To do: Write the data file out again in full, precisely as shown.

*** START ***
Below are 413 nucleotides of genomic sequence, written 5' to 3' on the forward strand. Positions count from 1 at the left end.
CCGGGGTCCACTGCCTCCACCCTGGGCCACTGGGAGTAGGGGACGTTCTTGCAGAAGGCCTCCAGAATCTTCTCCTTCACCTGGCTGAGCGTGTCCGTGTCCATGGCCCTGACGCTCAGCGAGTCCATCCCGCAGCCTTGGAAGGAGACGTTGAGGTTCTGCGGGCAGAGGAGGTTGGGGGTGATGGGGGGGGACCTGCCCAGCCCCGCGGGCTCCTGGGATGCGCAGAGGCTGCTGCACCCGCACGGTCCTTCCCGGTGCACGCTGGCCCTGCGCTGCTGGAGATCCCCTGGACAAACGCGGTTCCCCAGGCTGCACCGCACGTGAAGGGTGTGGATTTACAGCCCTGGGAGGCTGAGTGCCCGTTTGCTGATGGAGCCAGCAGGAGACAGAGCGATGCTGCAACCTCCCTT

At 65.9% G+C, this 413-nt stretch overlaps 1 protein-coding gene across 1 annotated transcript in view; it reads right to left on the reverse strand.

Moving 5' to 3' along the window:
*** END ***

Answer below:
Below are 413 nucleotides of genomic sequence, written 5' to 3' on the forward strand. Positions count from 1 at the left end.
CCGGGGTCCACTGCCTCCACCCTGGGCCACTGGGAGTAGGGGACGTTCTTGCAGAAGGCCTCCAGAATCTTCTCCTTCACCTGGCTGAGCGTGTCCGTGTCCATGGCCCTGACGCTCAGCGAGTCCATCCCGCAGCCTTGGAAGGAGACGTTGAGGTTCTGCGGGCAGAGGAGGTTGGGGGTGATGGGGGGGGACCTGCCCAGCCCCGCGGGCTCCTGGGATGCGCAGAGGCTGCTGCACCCGCACGGTCCTTCCCGGTGCACGCTGGCCCTGCGCTGCTGGAGATCCCCTGGACAAACGCGGTTCCCCAGGCTGCACCGCACGTGAAGGGTGTGGATTTACAGCCCTGGGAGGCTGAGTGCCCGTTTGCTGATGGAGCCAGCAGGAGACAGAGCGATGCTGCAACCTCCCTT

At 65.9% G+C, this 413-nt stretch overlaps 1 protein-coding gene across 1 annotated transcript in view; it reads right to left on the reverse strand.

Moving 5' to 3' along the window: